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It's interesting that the braking subject appears as often as it does in these and other discussion boards <_< . It must be a challenging yet ever open-ended task for most? Lots of uncertainty and exploration :o .

 

This is especially true for me (very new at this track stuff :ph34r: )! My first track session was the typical novice experience, and yes I got hooked from the rush! I immediately ran out and added a new bike to my old collection, a new 1000 V-twin. New at this, I found that braking before turns really upset my bike's attitude and scared the :blink: out of me. I soon discovered that my twin could engine brake me smoothly and similarly to others on the track into the turns.

 

Still not sure how to brake correctly, I found that 99% of turns at the tracks I ran, I never braked!? :huh: I realize that every turn at every track must be handled differently, but I'd like to improve. I've learned a lot about cornering skills, but I've never been taught much on braking skills. I try to read a lot on the subject, but everyone seems to have their own method. Does bike set-up have a lot to do with smooth braking? Does braking and throttle advancements always occur simultaneously through turns? Is there a method to practicing this off track? Is it possible that certain individuals physically cannot perform smooth throttle response along with braking? If so, are there therapies to assist this action/movement?

 

Appriciate any feedback... :)

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Slowjoe,

 

Your questions cover a lot of ground! More than I could easily answer in a short post. Maybe if you have a specific question, we could take a look at an area.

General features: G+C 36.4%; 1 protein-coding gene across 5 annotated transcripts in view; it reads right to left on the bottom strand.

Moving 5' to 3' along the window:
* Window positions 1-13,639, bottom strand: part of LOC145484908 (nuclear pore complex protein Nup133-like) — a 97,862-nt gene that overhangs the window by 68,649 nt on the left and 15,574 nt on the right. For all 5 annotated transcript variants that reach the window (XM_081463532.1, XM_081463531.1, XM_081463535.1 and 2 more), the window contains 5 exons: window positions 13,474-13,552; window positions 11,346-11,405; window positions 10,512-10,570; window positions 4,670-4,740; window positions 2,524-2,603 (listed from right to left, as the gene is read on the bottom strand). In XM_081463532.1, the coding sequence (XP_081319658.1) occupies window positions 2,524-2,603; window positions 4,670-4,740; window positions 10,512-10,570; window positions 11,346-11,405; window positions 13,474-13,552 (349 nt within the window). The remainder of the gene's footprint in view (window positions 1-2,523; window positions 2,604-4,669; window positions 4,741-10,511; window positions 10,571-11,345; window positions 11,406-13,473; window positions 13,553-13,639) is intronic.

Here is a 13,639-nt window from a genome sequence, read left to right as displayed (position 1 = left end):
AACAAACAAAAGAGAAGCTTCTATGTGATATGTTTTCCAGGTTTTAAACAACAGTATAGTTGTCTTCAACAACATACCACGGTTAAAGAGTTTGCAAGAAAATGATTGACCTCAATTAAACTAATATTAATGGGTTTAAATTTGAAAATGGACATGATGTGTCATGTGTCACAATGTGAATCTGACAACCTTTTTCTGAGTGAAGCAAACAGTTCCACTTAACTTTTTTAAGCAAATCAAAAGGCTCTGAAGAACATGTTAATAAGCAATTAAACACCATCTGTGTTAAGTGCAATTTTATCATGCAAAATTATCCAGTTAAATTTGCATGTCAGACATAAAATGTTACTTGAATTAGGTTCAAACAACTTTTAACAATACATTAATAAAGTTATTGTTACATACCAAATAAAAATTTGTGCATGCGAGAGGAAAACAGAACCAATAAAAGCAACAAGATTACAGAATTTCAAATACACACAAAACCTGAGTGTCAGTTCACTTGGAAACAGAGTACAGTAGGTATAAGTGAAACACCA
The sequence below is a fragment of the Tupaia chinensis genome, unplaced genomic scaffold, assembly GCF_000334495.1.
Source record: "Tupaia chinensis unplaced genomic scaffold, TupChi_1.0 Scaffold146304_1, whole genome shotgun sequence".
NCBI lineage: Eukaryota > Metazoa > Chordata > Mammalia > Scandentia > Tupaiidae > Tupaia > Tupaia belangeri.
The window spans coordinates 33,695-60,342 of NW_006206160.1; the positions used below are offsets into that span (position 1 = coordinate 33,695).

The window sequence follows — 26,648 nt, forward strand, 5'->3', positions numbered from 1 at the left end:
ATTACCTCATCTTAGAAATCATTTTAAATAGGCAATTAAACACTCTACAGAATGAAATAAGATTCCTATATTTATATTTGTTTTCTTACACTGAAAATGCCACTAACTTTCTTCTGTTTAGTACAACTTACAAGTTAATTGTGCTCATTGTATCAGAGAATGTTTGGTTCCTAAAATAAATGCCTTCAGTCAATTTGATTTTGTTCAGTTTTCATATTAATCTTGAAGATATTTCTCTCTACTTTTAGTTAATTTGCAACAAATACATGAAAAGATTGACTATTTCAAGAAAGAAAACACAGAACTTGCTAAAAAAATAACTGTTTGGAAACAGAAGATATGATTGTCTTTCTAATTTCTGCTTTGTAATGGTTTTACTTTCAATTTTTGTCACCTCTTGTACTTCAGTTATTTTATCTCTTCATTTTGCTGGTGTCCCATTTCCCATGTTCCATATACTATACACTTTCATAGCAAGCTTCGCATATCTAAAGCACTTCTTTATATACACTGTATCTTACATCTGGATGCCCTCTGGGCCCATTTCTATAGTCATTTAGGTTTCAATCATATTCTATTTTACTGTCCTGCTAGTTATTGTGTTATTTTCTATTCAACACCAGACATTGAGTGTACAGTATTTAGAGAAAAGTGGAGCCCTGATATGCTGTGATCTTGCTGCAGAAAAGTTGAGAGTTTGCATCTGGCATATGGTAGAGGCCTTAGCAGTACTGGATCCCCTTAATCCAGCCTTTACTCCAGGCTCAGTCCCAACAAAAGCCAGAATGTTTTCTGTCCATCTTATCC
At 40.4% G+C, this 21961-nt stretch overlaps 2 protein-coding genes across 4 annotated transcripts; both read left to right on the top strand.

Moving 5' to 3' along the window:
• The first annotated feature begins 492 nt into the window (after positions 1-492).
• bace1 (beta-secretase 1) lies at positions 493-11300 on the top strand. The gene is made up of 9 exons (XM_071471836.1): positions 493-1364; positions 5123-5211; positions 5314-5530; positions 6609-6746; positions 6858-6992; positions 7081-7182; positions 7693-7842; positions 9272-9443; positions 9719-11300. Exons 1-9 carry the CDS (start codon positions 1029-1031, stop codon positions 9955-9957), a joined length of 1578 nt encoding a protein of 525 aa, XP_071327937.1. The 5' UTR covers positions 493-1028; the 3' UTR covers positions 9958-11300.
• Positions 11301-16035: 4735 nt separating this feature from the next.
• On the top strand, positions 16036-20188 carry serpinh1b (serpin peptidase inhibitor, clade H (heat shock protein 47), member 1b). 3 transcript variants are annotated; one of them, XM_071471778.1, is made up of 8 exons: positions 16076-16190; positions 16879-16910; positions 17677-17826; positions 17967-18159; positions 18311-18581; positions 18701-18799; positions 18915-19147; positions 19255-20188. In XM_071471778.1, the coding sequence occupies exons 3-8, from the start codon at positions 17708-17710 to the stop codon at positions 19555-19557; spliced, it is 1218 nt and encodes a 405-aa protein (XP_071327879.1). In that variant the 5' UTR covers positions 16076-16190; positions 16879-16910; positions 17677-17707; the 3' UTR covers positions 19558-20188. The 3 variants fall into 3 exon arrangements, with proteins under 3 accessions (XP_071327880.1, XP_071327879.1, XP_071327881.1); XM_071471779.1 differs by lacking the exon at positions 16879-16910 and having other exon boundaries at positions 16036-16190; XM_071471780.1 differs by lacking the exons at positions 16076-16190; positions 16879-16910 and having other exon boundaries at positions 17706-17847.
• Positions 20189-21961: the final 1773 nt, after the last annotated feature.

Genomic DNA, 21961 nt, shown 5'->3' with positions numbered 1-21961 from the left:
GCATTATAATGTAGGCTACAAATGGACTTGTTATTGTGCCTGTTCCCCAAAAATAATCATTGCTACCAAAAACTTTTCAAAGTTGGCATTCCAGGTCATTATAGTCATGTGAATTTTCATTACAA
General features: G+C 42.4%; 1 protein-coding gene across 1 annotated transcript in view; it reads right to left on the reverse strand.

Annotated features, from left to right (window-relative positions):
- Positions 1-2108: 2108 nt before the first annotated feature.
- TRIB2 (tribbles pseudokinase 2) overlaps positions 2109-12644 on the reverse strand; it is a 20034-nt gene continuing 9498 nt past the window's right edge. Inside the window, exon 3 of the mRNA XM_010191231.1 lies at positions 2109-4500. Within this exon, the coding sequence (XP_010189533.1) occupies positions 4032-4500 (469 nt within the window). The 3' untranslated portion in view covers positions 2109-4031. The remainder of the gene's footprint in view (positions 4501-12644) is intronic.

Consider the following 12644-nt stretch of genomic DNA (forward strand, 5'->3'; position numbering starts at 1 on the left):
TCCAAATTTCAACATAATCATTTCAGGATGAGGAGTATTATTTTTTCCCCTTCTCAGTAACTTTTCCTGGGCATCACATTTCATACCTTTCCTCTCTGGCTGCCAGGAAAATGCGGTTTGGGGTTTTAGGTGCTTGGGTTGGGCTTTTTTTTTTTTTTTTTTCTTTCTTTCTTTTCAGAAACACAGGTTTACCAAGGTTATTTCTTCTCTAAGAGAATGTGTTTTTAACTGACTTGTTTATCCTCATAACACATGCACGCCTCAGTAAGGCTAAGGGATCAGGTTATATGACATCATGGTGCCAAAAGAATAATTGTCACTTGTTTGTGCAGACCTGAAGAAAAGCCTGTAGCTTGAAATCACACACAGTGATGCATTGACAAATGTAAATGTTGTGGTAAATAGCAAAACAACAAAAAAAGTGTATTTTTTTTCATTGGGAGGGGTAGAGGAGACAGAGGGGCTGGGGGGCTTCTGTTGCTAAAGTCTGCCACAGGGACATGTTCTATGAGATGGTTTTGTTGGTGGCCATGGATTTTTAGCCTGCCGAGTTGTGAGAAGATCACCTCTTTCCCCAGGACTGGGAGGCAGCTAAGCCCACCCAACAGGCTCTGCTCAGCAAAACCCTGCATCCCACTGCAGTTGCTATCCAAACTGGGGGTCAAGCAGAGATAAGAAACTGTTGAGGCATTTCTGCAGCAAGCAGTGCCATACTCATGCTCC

Best,

Cobie :rolleyes:

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  • 4 weeks later...
Guest Guest_Hi-Side

Jeff, I think you'll get what you're looking for at CSS. You've read the books, now you'll have classroom sessions that address specific topics and an instructor on the track that makes sure you "get it".

 

You can be very, very fast and still be doing "wrong" things on the track. The school will help "fix" those things so that you're more stable, smoother, faster or all 3.

 

And although its called Level 1, it is where I go back to every time when I'm making mistakes on the track.

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  • 2 weeks later...

I agree, and although I'm not officially registered yet, I've got it on my schedule... It's just a shame that the school wasn't before the race weekend versus right after it! Oh well, at least I'll have everything already set up... :)

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i have to put in my plug for the no brakes format. through levels 2 and 3 this summer i was running the fastest student times in my levels (including level 4 guys) and i was only using three gears and very light brakes at two points on the track.

 

i know a couple of the level 4 guys were working on braking, and i was still able to run quicker times since i wasn't spending my attention on braking so much, and was better able to get higher corner speeds.

 

i enjoyed the format where i was allowed to use increasing gears and brakes as i felt comfortable (and able to still focus on the drills).

 

taking away distractions that prevent you from doing and learning from the drill is the best way to learn what it being taught.